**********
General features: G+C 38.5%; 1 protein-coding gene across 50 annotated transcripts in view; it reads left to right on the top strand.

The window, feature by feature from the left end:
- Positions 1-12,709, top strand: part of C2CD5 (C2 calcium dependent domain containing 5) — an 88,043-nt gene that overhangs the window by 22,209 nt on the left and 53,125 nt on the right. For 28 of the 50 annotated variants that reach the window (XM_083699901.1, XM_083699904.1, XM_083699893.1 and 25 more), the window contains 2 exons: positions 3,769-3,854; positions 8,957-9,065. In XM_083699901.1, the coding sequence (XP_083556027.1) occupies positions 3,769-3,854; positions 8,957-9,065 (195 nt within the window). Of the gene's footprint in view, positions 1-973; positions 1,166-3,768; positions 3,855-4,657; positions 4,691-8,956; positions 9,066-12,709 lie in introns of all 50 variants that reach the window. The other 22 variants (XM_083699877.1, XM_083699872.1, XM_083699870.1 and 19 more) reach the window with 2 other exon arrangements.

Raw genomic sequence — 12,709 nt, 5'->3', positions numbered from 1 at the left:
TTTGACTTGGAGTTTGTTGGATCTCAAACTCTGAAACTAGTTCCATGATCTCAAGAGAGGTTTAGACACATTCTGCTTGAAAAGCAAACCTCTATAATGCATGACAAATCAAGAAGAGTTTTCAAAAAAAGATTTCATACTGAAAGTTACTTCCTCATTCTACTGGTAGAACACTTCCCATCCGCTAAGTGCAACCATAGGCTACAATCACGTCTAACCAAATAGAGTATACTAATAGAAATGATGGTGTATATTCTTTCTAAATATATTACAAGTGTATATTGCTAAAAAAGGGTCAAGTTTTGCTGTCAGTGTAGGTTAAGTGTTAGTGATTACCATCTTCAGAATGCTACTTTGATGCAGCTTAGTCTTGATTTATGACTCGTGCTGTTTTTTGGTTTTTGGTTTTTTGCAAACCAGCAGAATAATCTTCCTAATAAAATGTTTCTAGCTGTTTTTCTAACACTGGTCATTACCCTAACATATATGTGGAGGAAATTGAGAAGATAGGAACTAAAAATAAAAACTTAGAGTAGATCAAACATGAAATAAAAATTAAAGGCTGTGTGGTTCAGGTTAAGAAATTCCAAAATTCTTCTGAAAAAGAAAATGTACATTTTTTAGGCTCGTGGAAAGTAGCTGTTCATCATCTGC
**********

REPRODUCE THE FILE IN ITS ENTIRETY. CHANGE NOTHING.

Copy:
General features: G+C 38.5%; 1 protein-coding gene across 50 annotated transcripts in view; it reads left to right on the top strand.

The window, feature by feature from the left end:
- Positions 1-12,709, top strand: part of C2CD5 (C2 calcium dependent domain containing 5) — an 88,043-nt gene that overhangs the window by 22,209 nt on the left and 53,125 nt on the right. For 28 of the 50 annotated variants that reach the window (XM_083699901.1, XM_083699904.1, XM_083699893.1 and 25 more), the window contains 2 exons: positions 3,769-3,854; positions 8,957-9,065. In XM_083699901.1, the coding sequence (XP_083556027.1) occupies positions 3,769-3,854; positions 8,957-9,065 (195 nt within the window). Of the gene's footprint in view, positions 1-973; positions 1,166-3,768; positions 3,855-4,657; positions 4,691-8,956; positions 9,066-12,709 lie in introns of all 50 variants that reach the window. The other 22 variants (XM_083699877.1, XM_083699872.1, XM_083699870.1 and 19 more) reach the window with 2 other exon arrangements.

Raw genomic sequence — 12,709 nt, 5'->3', positions numbered from 1 at the left:
TTTGACTTGGAGTTTGTTGGATCTCAAACTCTGAAACTAGTTCCATGATCTCAAGAGAGGTTTAGACACATTCTGCTTGAAAAGCAAACCTCTATAATGCATGACAAATCAAGAAGAGTTTTCAAAAAAAGATTTCATACTGAAAGTTACTTCCTCATTCTACTGGTAGAACACTTCCCATCCGCTAAGTGCAACCATAGGCTACAATCACGTCTAACCAAATAGAGTATACTAATAGAAATGATGGTGTATATTCTTTCTAAATATATTACAAGTGTATATTGCTAAAAAAGGGTCAAGTTTTGCTGTCAGTGTAGGTTAAGTGTTAGTGATTACCATCTTCAGAATGCTACTTTGATGCAGCTTAGTCTTGATTTATGACTCGTGCTGTTTTTTGGTTTTTGGTTTTTTGCAAACCAGCAGAATAATCTTCCTAATAAAATGTTTCTAGCTGTTTTTCTAACACTGGTCATTACCCTAACATATATGTGGAGGAAATTGAGAAGATAGGAACTAAAAATAAAAACTTAGAGTAGATCAAACATGAAATAAAAATTAAAGGCTGTGTGGTTCAGGTTAAGAAATTCCAAAATTCTTCTGAAAAAGAAAATGTACATTTTTTAGGCTCGTGGAAAGTAGCTGTTCATCATCTGC